“The happiness which comes from long practice, which leads to the end of suffering, which at first is like poison, but at last like nectar -- this kind of happiness arises from the serenity of one's own mind,” says the Gita.
Krishna extolls the benefits of yoga to Arjuna as a practice that will allow him to steady the mind and overcome his indecision and inability to act when he is torn between competing loyalties. But yoga isn't just postures and breathing exercises, as we so often think of it today: It also has to do with living one's life with wisdom, cultivating a conscious community, and living in harmony with the dharma.
It's how you act and treat people every day that matters.
One of the three main types of yoga presented in the Gita is karma yoga, the "path of action," which is the path that Lord Krishna advises for Arjuna. Yoga is "skill in action," according to Krishna. And acting with kindness and compassion towards others is its own reward in that it creates a serene state of mind and puts one on the path to self-realization.
A wonderful message of the text is that self-realization, or awakening, is not the result of being blessed by God or foregoing the material world to spend our days meditating in the Himalayas. We can achieve self-realization by being and acting in the world. When we act without attachments and treat all beings with compassion, we will one day become "unmoved by pleasure or pain."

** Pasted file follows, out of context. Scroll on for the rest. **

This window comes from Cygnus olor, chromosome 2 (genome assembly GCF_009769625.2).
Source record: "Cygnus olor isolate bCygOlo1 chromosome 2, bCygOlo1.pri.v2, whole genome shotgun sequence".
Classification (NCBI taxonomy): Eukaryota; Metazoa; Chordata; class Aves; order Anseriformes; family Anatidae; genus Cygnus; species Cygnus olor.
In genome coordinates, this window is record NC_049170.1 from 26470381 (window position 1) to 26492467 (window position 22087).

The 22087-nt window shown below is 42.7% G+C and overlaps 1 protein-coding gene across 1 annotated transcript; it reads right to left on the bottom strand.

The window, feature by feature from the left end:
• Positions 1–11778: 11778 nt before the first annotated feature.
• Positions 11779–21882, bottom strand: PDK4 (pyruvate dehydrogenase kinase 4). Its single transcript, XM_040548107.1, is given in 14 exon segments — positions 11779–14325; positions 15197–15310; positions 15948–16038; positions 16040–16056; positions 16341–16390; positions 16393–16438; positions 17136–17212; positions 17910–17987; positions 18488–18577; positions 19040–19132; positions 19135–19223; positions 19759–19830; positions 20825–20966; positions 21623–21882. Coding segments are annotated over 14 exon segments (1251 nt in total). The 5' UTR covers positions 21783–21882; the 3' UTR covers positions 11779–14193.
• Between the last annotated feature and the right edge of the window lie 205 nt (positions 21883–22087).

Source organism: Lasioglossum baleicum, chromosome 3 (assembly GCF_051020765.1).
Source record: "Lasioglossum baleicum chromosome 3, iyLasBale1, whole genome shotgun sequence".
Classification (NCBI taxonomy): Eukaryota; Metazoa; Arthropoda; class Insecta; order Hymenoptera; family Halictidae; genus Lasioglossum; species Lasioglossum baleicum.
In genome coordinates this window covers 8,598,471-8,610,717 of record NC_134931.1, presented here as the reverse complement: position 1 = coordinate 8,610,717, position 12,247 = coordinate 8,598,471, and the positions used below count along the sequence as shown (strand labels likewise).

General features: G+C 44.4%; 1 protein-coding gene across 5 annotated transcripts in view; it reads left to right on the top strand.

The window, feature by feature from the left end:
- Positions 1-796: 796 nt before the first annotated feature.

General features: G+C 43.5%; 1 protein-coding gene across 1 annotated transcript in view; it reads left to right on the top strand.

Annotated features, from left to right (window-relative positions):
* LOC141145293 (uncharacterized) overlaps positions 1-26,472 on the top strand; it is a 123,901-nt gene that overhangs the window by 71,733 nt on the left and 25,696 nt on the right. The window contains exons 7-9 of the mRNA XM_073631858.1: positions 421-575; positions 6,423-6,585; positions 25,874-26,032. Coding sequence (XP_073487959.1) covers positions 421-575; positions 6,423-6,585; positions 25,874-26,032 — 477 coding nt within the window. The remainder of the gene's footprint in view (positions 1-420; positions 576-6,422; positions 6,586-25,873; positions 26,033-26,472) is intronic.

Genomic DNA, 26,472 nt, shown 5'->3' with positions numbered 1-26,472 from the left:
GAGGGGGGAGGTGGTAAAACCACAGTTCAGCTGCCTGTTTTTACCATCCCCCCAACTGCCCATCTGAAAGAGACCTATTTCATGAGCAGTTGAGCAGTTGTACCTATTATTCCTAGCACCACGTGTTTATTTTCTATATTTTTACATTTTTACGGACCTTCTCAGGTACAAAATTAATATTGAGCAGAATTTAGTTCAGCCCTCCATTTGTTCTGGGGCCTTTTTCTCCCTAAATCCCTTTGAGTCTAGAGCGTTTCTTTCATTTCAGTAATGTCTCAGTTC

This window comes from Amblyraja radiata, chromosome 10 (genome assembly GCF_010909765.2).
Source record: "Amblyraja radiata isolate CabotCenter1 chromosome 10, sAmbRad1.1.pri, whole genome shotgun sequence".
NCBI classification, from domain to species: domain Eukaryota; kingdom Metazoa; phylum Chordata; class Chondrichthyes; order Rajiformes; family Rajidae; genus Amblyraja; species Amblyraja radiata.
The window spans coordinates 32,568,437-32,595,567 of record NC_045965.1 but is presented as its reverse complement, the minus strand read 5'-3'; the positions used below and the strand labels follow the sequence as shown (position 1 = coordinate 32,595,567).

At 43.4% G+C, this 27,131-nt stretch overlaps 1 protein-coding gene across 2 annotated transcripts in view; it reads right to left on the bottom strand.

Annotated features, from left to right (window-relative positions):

It's important to question your habitual thoughts and attitudes.
The Gita is a story of awakening and letting go of the ego's control, shedding layers of ego identification. In order to do this -- to unify the fragmented parts of the self and gradually transcend the ego -- we must let go of our habitual ways of thinking about the world and our place in it.
"The process of awakening brings you into a struggle with every habitual way you have of thinking about the universe, even the deepest ones, because every one of them has locked you into some facet of who you think you are," writes Dass in Paths To God: Living The Bhagavad Gita. "That doesn't mean you have to give up everything at once; we can give up things as we come to not need them as badly anymore."
Self-realization is the end and aim of human life.
“It is better to live your own destiny imperfectly than to live an imitation of somebody else's life with perfection," states the Gita.
If you take one thing from the reading of this text, it's to be true to your innermost self. Living one's life authentically is the path to self-realization, which in Hindu philosophy, is the ultimate end and aim of human existence. To truly know the self is, in effect, to know God.
"The subject matter of Eastern philosophy leads the student through a systematic way of directly experiencing the truths of existence and the heights of Self-realization," Swami Rama writes in The Perennial Psychology of the Bhagavad Gita. "After realizing one's real Self, one knows that this Self is the Self of all."